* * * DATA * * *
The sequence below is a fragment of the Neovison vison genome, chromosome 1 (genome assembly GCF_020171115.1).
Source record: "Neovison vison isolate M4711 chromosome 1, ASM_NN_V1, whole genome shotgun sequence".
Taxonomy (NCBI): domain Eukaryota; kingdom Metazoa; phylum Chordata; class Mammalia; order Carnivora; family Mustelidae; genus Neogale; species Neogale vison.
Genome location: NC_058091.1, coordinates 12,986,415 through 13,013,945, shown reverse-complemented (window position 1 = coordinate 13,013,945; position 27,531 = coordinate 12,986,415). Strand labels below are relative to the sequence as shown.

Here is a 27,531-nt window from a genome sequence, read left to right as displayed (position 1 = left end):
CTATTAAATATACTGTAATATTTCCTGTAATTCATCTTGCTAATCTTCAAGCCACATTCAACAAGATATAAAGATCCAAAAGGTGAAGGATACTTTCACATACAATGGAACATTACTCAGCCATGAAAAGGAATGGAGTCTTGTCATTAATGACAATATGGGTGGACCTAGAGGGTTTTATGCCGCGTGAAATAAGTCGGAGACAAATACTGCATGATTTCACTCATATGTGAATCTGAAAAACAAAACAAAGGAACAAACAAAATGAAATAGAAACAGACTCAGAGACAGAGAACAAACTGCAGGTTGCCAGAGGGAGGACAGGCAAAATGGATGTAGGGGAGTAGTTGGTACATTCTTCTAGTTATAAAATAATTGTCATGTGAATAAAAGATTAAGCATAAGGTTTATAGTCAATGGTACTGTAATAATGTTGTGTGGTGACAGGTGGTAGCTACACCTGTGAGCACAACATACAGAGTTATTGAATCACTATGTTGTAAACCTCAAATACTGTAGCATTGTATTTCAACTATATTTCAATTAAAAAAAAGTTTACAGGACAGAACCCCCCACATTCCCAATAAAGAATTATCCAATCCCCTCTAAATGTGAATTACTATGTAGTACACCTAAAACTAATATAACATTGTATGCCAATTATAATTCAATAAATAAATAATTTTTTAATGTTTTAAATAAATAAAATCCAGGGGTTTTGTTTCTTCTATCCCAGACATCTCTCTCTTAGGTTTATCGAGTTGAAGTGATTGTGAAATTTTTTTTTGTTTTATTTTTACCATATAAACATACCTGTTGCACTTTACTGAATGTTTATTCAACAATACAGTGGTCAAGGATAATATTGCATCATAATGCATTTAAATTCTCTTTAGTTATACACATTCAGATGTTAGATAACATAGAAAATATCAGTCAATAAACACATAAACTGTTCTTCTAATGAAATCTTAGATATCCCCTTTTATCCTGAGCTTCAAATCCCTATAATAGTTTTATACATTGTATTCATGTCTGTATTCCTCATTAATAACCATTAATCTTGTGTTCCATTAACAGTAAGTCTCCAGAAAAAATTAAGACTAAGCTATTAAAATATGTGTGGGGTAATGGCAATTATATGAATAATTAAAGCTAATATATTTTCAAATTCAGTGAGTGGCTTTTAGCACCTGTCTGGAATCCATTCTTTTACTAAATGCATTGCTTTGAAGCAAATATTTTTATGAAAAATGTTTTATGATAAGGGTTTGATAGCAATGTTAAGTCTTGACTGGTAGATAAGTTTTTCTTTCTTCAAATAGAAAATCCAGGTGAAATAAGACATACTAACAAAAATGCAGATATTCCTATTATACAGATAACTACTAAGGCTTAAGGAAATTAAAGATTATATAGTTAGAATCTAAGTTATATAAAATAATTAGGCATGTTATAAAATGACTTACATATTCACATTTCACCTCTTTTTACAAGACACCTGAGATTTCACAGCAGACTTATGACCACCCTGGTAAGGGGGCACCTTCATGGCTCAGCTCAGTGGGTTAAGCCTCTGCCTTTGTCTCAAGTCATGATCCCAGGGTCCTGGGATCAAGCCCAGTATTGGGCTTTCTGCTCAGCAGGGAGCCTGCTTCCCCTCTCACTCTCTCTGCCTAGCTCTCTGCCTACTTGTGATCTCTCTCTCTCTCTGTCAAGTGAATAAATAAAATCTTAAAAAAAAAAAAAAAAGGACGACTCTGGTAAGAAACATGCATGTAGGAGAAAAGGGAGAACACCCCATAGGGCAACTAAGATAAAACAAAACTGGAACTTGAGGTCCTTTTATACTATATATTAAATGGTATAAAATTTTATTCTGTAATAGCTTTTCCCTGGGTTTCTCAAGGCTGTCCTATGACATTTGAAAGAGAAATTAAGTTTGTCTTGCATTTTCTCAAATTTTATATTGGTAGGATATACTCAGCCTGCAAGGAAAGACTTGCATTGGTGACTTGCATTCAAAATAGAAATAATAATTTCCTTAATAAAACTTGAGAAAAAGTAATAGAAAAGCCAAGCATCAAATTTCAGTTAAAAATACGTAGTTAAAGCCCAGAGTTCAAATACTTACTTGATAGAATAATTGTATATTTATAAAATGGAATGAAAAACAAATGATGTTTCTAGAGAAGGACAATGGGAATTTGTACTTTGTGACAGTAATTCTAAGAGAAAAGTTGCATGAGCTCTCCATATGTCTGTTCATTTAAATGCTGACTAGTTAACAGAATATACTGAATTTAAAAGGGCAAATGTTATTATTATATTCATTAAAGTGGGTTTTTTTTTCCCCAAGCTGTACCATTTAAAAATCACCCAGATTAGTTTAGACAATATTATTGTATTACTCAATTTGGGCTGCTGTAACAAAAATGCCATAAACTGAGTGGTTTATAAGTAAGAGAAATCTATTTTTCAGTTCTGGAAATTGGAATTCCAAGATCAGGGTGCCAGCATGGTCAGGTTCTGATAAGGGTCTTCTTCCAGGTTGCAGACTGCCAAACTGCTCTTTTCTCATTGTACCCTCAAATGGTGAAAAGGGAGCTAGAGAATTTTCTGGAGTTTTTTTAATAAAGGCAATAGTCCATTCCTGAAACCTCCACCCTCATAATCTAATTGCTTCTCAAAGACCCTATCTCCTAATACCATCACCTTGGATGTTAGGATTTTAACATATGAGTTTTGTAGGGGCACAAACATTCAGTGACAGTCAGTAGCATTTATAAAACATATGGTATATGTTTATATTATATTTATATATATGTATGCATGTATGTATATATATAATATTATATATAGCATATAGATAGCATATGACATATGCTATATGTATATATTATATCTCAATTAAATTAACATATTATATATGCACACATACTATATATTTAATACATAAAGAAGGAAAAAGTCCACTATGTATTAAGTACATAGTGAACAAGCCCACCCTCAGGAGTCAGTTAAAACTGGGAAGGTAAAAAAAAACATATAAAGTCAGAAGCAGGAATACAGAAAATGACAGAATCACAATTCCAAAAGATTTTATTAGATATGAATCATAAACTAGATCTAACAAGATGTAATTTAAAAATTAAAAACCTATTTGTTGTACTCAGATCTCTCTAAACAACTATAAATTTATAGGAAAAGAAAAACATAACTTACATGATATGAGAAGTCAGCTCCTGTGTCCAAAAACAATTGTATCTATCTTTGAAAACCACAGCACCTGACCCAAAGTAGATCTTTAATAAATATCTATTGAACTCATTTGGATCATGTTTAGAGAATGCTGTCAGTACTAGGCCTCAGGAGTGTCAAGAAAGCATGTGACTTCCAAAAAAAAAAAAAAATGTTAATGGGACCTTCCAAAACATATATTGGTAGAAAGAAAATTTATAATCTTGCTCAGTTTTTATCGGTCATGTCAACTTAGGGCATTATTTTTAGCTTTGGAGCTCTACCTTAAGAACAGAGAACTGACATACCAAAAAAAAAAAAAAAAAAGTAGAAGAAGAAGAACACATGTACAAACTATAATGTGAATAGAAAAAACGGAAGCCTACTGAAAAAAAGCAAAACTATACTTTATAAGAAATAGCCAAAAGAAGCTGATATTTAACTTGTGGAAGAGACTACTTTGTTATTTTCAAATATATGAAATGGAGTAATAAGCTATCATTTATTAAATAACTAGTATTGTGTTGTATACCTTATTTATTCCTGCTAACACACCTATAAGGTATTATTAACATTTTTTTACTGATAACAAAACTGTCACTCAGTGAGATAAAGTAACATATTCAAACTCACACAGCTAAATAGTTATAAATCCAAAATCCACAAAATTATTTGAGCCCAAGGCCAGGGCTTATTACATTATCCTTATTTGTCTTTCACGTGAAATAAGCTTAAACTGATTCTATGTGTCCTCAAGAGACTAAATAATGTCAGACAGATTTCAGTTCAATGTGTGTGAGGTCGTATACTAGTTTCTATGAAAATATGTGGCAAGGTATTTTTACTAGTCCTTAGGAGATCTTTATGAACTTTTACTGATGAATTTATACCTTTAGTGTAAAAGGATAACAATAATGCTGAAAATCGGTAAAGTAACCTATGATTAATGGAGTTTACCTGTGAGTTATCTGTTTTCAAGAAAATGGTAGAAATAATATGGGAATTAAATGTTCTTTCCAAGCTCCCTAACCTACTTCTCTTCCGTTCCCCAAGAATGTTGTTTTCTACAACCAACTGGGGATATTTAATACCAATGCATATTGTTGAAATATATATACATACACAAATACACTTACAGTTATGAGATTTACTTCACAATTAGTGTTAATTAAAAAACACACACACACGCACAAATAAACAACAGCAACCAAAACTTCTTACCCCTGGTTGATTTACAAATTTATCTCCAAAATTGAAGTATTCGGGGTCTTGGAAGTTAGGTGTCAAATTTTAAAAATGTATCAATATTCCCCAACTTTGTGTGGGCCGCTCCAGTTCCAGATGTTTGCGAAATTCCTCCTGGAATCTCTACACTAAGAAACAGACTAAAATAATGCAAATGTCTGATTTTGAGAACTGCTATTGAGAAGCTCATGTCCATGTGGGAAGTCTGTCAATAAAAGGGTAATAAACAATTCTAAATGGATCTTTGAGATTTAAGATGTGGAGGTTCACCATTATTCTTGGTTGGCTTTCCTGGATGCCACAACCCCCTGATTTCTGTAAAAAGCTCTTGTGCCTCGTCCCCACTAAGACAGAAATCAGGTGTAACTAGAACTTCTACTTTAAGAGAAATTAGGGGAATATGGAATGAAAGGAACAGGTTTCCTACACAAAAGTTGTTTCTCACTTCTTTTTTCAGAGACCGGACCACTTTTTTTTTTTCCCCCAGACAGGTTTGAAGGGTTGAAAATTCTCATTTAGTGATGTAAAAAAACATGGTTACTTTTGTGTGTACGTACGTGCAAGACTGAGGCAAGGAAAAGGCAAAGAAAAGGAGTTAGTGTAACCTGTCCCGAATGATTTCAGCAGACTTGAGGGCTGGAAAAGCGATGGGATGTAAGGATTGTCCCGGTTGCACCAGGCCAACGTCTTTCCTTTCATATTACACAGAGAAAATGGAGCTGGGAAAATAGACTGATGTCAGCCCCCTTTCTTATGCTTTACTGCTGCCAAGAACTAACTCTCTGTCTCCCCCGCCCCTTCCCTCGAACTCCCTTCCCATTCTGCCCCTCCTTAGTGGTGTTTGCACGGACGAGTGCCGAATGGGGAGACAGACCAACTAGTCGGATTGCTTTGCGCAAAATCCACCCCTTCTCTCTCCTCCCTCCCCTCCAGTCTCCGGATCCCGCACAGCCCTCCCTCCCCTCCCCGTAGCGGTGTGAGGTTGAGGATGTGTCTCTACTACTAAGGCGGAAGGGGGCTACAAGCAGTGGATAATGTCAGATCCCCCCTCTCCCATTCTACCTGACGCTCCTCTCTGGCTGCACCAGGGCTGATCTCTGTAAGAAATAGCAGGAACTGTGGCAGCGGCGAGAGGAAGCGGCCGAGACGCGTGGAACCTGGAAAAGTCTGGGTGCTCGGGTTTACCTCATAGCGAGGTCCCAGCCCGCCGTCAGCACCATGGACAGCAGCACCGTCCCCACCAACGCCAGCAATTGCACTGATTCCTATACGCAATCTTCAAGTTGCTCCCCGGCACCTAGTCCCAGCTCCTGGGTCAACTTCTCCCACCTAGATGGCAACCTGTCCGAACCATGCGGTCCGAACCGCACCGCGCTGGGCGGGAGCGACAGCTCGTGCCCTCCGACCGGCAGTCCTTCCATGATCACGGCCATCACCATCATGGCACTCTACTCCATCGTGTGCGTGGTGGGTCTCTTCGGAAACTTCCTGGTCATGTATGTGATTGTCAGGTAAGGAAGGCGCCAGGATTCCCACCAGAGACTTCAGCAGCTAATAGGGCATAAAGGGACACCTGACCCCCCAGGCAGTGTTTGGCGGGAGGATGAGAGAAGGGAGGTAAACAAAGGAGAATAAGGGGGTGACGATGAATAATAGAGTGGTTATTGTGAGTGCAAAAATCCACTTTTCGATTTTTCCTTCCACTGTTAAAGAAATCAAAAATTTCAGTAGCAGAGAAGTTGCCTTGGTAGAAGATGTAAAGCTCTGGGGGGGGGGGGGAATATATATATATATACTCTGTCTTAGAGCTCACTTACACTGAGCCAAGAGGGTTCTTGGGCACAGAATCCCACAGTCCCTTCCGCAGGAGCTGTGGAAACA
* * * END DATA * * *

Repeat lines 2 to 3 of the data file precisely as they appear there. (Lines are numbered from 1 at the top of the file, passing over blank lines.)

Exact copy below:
Source record: "Neovison vison isolate M4711 chromosome 1, ASM_NN_V1, whole genome shotgun sequence".
Taxonomy (NCBI): domain Eukaryota; kingdom Metazoa; phylum Chordata; class Mammalia; order Carnivora; family Mustelidae; genus Neogale; species Neogale vison.